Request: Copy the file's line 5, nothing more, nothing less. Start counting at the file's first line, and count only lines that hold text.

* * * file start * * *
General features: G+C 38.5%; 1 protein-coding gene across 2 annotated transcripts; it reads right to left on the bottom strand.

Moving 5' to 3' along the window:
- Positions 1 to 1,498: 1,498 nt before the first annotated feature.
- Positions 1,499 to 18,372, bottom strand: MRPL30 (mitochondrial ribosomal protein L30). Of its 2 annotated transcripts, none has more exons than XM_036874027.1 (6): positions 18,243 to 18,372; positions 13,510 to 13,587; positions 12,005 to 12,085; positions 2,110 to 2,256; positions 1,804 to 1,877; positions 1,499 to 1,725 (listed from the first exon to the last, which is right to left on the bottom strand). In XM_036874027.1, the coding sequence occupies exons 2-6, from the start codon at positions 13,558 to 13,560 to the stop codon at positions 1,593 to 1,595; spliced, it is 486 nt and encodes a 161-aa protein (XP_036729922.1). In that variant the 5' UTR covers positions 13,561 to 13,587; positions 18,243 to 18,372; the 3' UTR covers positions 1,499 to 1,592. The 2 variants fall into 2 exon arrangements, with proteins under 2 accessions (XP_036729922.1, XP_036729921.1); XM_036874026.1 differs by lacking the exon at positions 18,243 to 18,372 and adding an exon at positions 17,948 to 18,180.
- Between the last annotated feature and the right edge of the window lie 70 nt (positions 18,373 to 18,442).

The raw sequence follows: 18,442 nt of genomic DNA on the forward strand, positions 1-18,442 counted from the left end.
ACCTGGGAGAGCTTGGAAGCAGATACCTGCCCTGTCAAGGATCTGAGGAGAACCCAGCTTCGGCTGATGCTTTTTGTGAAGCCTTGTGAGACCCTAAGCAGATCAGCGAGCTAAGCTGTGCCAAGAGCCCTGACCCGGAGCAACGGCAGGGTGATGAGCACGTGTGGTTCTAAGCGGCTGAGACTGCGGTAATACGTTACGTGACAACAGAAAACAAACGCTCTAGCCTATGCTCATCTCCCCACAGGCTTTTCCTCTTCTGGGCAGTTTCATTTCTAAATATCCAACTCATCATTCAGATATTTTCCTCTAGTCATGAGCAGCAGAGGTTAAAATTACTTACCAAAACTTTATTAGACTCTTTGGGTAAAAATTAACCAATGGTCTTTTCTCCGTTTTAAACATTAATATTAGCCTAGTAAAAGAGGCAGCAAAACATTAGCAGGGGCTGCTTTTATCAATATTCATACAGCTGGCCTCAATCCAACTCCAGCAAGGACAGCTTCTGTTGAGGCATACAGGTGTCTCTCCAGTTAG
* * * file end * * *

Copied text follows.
- Between the last annotated feature and the right edge of the window lie 70 nt (positions 18,373 to 18,442).